We’ve seen it a thousand times on hospital-themed TV shows. A desperately ill person is practically dead — no pulse, not breathing – when a team of heroic and good-looking doctors busts into the room and resuscitates the patient in a frenzy of action and jargon. Happy ending insured.
But the reality of resuscitation is very different, according to a Huffington Post piece by Dr. Kristine Scruggs. Resuscitation (basically elaborate CPR) has a low success rate — just 30% in a healthy young person, much lower for elderly or seriously ill patients. What’s more, resuscitation doesn’t reverse the neurological and organ damage that may have occurred while the body was shutdown. Many a patient has been resuscitated only to live months or years in a diminished state that required expensive care.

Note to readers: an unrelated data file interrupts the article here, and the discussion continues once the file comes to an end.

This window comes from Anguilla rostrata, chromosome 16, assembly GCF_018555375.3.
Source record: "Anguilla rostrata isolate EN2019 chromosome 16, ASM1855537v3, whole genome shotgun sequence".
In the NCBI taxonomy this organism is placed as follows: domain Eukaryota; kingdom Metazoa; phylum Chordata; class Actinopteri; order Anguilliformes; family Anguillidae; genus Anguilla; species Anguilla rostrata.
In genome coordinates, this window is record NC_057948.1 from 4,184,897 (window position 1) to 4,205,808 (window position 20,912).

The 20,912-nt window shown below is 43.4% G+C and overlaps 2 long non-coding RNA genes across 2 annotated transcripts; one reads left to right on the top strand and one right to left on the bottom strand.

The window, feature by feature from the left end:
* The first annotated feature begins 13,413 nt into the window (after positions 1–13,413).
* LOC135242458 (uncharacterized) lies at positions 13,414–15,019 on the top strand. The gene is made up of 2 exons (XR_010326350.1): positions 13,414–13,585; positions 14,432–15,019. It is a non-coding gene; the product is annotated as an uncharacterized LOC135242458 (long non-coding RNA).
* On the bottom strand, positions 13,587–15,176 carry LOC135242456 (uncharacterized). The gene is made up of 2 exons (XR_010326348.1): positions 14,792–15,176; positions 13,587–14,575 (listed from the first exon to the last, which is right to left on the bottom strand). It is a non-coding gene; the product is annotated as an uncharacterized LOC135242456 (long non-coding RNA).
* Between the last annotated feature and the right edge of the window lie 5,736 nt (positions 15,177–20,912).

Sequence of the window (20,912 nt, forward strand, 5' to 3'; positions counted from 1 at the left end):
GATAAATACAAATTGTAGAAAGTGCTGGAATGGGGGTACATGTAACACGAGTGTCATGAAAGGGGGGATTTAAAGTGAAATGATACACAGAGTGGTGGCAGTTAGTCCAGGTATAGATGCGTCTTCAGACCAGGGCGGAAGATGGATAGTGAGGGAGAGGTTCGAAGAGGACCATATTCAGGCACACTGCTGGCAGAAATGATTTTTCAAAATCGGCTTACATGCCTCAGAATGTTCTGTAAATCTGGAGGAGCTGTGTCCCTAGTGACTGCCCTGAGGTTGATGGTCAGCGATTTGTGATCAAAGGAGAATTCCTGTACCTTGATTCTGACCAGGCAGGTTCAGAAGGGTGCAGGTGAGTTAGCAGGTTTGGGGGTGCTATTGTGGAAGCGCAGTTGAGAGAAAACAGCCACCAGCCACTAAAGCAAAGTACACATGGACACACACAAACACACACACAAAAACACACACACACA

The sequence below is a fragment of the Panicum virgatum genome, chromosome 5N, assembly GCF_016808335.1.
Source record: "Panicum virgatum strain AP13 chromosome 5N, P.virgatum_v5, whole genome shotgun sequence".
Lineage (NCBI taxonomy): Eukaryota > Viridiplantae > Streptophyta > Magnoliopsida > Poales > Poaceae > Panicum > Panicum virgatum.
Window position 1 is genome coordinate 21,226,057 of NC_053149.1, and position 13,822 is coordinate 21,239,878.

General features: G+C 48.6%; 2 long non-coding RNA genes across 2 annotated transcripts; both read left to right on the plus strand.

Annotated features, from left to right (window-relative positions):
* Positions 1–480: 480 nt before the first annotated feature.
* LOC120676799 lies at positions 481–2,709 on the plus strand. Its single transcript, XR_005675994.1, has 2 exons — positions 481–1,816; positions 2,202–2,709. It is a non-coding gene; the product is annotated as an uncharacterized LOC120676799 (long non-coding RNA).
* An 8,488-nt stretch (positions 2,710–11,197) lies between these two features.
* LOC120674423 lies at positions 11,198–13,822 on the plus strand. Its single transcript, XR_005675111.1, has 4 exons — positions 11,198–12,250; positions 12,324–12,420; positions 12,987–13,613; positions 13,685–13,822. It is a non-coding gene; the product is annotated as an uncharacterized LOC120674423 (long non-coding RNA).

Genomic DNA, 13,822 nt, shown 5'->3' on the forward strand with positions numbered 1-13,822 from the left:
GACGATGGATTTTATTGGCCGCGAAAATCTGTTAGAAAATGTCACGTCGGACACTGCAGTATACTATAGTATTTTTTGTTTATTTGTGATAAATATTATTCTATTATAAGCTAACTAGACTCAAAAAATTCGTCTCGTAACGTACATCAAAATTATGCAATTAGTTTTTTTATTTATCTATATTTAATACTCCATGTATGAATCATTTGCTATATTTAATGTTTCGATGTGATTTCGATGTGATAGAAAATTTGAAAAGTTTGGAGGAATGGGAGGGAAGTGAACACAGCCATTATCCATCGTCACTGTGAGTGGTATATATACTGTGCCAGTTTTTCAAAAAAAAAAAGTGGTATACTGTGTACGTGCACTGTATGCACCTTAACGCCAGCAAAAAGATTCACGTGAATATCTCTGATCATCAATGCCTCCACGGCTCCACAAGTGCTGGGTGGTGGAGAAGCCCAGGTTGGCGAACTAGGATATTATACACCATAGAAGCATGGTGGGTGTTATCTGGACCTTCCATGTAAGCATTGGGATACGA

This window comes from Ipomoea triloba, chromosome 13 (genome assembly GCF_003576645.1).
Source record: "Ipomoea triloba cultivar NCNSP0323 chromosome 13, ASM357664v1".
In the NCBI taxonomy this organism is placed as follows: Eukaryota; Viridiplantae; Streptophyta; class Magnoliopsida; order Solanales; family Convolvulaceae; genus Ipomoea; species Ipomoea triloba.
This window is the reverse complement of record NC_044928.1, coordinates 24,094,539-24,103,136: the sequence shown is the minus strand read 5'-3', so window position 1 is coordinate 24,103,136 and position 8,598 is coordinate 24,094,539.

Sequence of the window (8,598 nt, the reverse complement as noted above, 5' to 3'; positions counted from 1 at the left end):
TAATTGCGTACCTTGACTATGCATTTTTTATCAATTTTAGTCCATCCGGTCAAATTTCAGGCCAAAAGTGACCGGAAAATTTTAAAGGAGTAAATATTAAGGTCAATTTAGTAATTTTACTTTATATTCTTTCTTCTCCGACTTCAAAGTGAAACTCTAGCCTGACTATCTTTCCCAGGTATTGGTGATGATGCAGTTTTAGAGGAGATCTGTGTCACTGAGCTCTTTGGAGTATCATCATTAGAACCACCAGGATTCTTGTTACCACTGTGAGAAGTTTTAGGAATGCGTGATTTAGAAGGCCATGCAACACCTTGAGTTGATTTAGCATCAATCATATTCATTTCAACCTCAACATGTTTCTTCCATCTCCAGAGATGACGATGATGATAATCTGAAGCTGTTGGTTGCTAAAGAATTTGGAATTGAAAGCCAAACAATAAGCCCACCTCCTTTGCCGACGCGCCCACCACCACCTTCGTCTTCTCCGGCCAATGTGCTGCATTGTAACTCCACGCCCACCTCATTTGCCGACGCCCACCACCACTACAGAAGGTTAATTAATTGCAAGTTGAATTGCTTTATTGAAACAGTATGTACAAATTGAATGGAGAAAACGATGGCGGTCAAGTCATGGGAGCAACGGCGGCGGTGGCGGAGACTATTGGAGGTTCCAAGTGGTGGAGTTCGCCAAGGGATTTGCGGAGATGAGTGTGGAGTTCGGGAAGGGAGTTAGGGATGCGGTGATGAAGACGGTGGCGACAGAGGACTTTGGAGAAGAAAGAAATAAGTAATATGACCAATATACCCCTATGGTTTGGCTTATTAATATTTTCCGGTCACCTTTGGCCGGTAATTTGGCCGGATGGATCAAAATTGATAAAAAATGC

This is one more reason to take time to communicate your end-of-life wishes with family, including what steps you want taken to keep you alive. Making a written plan and sharing it with loved ones will save them the pain of making brutally hard decisions, and give you a bit of control over how you exit this world.
A Five Wishes form can help you solidify your medical wishes. Put that on this weekend’s to-do list.